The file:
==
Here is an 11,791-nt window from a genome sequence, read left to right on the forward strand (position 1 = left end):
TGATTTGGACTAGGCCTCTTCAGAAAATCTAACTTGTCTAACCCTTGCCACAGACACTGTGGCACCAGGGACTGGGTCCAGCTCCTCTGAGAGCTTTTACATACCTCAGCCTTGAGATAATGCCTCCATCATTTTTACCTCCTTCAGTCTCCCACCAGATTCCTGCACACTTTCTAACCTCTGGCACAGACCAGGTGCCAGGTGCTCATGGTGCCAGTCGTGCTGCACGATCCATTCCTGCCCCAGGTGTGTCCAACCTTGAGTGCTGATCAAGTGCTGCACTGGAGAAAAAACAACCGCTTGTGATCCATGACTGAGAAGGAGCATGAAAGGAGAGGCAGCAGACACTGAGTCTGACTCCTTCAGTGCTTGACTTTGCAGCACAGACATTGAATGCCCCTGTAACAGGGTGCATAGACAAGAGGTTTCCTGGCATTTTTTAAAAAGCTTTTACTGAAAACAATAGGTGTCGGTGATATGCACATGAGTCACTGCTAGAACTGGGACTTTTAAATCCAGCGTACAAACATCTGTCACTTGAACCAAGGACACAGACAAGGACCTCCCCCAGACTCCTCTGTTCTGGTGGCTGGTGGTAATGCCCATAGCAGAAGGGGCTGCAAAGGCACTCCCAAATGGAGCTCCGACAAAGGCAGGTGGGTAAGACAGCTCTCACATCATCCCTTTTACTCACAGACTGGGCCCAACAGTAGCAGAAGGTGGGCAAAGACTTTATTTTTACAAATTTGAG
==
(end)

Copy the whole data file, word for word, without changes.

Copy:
Here is an 11,791-nt window from a genome sequence, read left to right on the forward strand (position 1 = left end):
TGATTTGGACTAGGCCTCTTCAGAAAATCTAACTTGTCTAACCCTTGCCACAGACACTGTGGCACCAGGGACTGGGTCCAGCTCCTCTGAGAGCTTTTACATACCTCAGCCTTGAGATAATGCCTCCATCATTTTTACCTCCTTCAGTCTCCCACCAGATTCCTGCACACTTTCTAACCTCTGGCACAGACCAGGTGCCAGGTGCTCATGGTGCCAGTCGTGCTGCACGATCCATTCCTGCCCCAGGTGTGTCCAACCTTGAGTGCTGATCAAGTGCTGCACTGGAGAAAAAACAACCGCTTGTGATCCATGACTGAGAAGGAGCATGAAAGGAGAGGCAGCAGACACTGAGTCTGACTCCTTCAGTGCTTGACTTTGCAGCACAGACATTGAATGCCCCTGTAACAGGGTGCATAGACAAGAGGTTTCCTGGCATTTTTTAAAAAGCTTTTACTGAAAACAATAGGTGTCGGTGATATGCACATGAGTCACTGCTAGAACTGGGACTTTTAAATCCAGCGTACAAACATCTGTCACTTGAACCAAGGACACAGACAAGGACCTCCCCCAGACTCCTCTGTTCTGGTGGCTGGTGGTAATGCCCATAGCAGAAGGGGCTGCAAAGGCACTCCCAAATGGAGCTCCGACAAAGGCAGGTGGGTAAGACAGCTCTCACATCATCCCTTTTACTCACAGACTGGGCCCAACAGTAGCAGAAGGTGGGCAAAGACTTTATTTTTACAAATTTGAG